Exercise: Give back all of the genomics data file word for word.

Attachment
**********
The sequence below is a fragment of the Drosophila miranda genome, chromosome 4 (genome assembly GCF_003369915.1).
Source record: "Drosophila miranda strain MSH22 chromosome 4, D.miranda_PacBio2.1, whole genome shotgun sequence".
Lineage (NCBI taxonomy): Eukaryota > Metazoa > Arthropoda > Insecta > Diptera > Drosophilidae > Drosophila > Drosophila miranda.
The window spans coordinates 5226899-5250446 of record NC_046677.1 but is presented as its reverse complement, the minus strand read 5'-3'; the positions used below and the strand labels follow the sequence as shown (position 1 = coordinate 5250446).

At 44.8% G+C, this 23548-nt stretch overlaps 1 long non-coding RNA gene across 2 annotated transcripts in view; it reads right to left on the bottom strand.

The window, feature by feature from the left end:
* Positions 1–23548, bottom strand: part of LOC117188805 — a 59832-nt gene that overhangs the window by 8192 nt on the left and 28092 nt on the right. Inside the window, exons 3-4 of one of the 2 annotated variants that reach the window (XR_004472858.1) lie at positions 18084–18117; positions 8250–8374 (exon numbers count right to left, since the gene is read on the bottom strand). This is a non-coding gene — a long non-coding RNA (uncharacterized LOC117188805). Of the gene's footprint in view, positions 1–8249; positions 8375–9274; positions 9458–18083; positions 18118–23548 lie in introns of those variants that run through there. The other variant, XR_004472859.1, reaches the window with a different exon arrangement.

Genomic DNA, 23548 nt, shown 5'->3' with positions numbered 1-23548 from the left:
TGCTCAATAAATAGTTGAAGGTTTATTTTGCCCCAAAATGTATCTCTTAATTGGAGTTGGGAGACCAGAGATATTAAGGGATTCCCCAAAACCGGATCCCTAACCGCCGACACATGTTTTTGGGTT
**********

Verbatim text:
The sequence below is a fragment of the Drosophila miranda genome, chromosome 4 (genome assembly GCF_003369915.1).
Source record: "Drosophila miranda strain MSH22 chromosome 4, D.miranda_PacBio2.1, whole genome shotgun sequence".
Lineage (NCBI taxonomy): Eukaryota > Metazoa > Arthropoda > Insecta > Diptera > Drosophilidae > Drosophila > Drosophila miranda.
The window spans coordinates 5226899-5250446 of record NC_046677.1 but is presented as its reverse complement, the minus strand read 5'-3'; the positions used below and the strand labels follow the sequence as shown (position 1 = coordinate 5250446).

At 44.8% G+C, this 23548-nt stretch overlaps 1 long non-coding RNA gene across 2 annotated transcripts in view; it reads right to left on the bottom strand.

The window, feature by feature from the left end:
* Positions 1–23548, bottom strand: part of LOC117188805 — a 59832-nt gene that overhangs the window by 8192 nt on the left and 28092 nt on the right. Inside the window, exons 3-4 of one of the 2 annotated variants that reach the window (XR_004472858.1) lie at positions 18084–18117; positions 8250–8374 (exon numbers count right to left, since the gene is read on the bottom strand). This is a non-coding gene — a long non-coding RNA (uncharacterized LOC117188805). Of the gene's footprint in view, positions 1–8249; positions 8375–9274; positions 9458–18083; positions 18118–23548 lie in introns of those variants that run through there. The other variant, XR_004472859.1, reaches the window with a different exon arrangement.

Genomic DNA, 23548 nt, shown 5'->3' with positions numbered 1-23548 from the left:
TGCTCAATAAATAGTTGAAGGTTTATTTTGCCCCAAAATGTATCTCTTAATTGGAGTTGGGAGACCAGAGATATTAAGGGATTCCCCAAAACCGGATCCCTAACCGCCGACACATGTTTTTGGGTT